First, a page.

His critics would and have already argued that Novtizky needs no one’s help to sabotage his own investigations. Despite having confessed to and even bragged about doping athletes, BALCO mastermind Victor Conte, in particular, has repeatedly attacked him, even going as far as to claim the agent’s mistakes had led to the government dropping 40 of the 42 charges against him. “He lies and cheats” Conte told Outside, citing fabricated statements he claims Novitzky made in court affidavits. “So we have a liar and a cheat going after a group of liars and cheaters. Do the athletes cheat? Yes. The government cheats to win, too.”
Another outburst, though, undoubtedly tells us more about Conte and the personal nature of his feud with Novtizky than about the investigator: “Novitzky masturbates while reading the Chronicle” the former BALCO svengali once wrote in an e-mail to the San Francisco Chronicle.
Other broadsides, admittedly still from those on the receiving end of Novitzky’s delving, maybe merit more attention. “Novitzky is to law enforcement the very thing he accuses Lance Armstrong of being in bicycling. He pushes the envelope as far as it can be pushed,” said Paula Cranny, attorney to Barry Bonds’s former weight trainer Greg Anderson, no doubt referring to the kind of rule-bending that landed Novitzky in trouble for violating the Fourth Amendment.
Granted a search warrant to access the dope-test results of ten BALCO-linked baseball players tabulated in a spreadsheet in 2004, Novitzky took the liberty of scrolling across the page to a longer list of pitchers and hitters who had failed the urine controls mandated as part of Major League Baseball’s then nascent anti-doping program. He came away with 104 names, some of which later found their way into the media, but was later told by the United States Court of Appeals for the Ninth Circuit that his actions had been “unlawful”.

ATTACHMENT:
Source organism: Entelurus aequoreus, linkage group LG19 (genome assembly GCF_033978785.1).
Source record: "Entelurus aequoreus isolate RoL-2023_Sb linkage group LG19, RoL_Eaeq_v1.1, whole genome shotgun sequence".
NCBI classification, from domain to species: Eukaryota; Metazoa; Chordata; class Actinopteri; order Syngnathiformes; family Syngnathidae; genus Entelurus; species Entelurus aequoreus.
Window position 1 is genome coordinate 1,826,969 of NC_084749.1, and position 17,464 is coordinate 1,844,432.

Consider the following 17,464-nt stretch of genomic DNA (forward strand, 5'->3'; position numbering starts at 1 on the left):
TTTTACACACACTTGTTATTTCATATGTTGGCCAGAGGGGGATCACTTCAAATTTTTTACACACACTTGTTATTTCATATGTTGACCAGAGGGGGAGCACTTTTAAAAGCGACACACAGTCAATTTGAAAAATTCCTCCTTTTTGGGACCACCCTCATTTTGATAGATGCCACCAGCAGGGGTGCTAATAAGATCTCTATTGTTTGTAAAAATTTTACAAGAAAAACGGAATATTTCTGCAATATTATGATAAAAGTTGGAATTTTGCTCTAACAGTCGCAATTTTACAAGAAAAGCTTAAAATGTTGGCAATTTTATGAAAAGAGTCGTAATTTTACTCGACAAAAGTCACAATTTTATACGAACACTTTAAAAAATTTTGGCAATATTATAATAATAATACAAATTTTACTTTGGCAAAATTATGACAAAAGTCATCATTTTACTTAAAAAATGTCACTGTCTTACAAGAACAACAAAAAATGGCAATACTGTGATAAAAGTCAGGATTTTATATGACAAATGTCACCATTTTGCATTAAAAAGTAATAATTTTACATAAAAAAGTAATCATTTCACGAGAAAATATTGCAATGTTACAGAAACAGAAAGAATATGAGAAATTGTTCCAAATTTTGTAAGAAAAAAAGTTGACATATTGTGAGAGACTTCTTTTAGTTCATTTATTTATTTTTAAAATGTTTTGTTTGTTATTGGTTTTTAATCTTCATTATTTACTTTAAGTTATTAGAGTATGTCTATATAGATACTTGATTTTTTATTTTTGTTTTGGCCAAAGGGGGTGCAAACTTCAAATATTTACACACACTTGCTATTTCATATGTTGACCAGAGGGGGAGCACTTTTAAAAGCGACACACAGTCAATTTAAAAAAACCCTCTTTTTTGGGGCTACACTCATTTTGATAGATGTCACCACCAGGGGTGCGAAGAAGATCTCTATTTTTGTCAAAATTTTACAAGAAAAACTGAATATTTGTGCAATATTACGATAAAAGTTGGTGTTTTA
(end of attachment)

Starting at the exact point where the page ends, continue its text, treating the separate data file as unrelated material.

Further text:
One witness who has been questioned by Novitzky about Armstrong in recent months argues that this incident shouldn’t, but no doubt will be, seized upon by the agent’s opponents. “Look, that whole thing with the Fourth Amendment and what you can and can’t do was very murky,” the source tells Cyclingnews. “Based on the contact I’ve had with him, is he very passionate? Yes. Is he aloof? Absolutely. Aggressive? Definitely. But unethical? No way…”
Like others in the past, this witness says that negative appraisals of Novitzky emanate almost solely from those in his line of fire.
“From the very start with me, he made it very clear that it was going to be a one-way street. I’d give him the information he wanted and get nothing in return. He wouldn’t tell me about the investigation. He wouldn’t ask me about the family. He knows that if he even laughs at a joke, it could be ammunition for the Armstrong camp to suggest that he’s got some kind of ulterior motive or lacks credibility.
“As for the notion that he was lining up a book deal during BALCO, I think that’s total bullshit,” the source continues. “He has no desire to make a name for himself. He’s not ego-driven. If he tells a witness that they face perjury charges if they lie, that’s not a threat or intimidation – it’s a fact.”
Facts have been a rare commodity since news of the investigation broke in May, and that looks set to continue over the coming months, as Novitzky keeps up his mysterious crusade in silence and as much anonymity as his growing aura will allow. While in BALCO, he found his treasure trove in a parking lot a few hundred metres from his front door, logic suggests that the “dumpster-diving” nemesis of Marion Jones, Tim Montgomery and now, maybe, Lance Armstrong, will have to venture further a field in his latest quest.
Whether that means an imminent visit Europe, only Novitzky, a handful of his closest family and associates, plus those on his hit-list of interviewees, will probably know. One thing, though, has been true from the start of this investigation and remains true today: in the words of attorney Richard Emery, who came up against Novitzky during BALCO, “He is a nightmare for anyone that's he's focused on."